Indian resident sets Mount Everest record
Raghav Joneja, a 15-year-old Indian citizen, reached new heights recently. According to SmartPlanet, Joneja became the youngest Indian to scale Mount Everest in May 2013, beating the record previously set in 2010.
"I'm at the top of the world," Joneja told the news source. "It's a dream come true."
2013 has been a record-breaking year for numerous Indian residents. Not only did Joneja reach Everest's summit, but the first pair of twin sisters climbed the mountain as well. Additionally, the first female amputee and the youngest team in the world recently conquered Everest.
Many Indian residents pay to climb Everest
Indian adventure sport enthusiasts and some of the people who live outside India and send money to residents back home have been willing to pay for the opportunity to scale Everest. The news source points out that the average Everest trip costs climbers up to $46,000, and numerous Indian residents may consider spending the money necessary to complete the journey to the top of the mountain.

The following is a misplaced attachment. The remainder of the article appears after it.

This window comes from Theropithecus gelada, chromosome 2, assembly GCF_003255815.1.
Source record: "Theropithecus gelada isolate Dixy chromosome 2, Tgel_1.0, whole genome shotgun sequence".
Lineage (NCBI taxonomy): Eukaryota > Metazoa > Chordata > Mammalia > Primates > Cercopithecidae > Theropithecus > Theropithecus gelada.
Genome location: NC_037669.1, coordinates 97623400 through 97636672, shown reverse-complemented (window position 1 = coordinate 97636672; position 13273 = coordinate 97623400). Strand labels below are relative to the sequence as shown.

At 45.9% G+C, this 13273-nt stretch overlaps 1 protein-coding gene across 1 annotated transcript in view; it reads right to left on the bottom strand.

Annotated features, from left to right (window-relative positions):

Ang Tshering Sherpa, former head of the Nepal Mountaineering Association, estimates that around 600 people will try to climb Everest this year. Meanwhile, he states that roughly 100 Indians will attempt to scale the mountain, and about 75 of these people will successfully reach the summit.
Indian mountaineer Magan Bissa, who has attempted the Everest climb four times, said the trip can be costly. However, adventure seekers who want the thrill of a lifetime are willing to pay the fees to make the journey up the mountain.
Female amputee sets example
Arunima Sinha, a 26-year-old Indian amputee, made history with her Everest climb. The Wall Street Journal reports that Sinha, who has a prosthetic leg, reached the top of Everest in around 17 hours in May 2013, becoming the first female amputee to enjoy the views from the mountain's summit.
"[Sinha] was definitely slow because of her physical condition. But her mental strength and stamina [were] extraordinary," Dawa Sherpa, general manager of the company that organized Sinha's expedition, told the news source.
Climbing Everest can be exhausting, and Susan Hunt, a 55-year-old sports marketer who once scaled the mountain, acknowledged that Sinha's accomplishment was significant. The trek can be a mental and physical grind, but Sinha and other climbers have been able to make history with their trips.
More mountain climbers from India and other nations may consider Everest expeditions in the near future as well. The mountain is a popular spot for thrill seekers and will continue to provide numerous opportunities to those looking for adventure.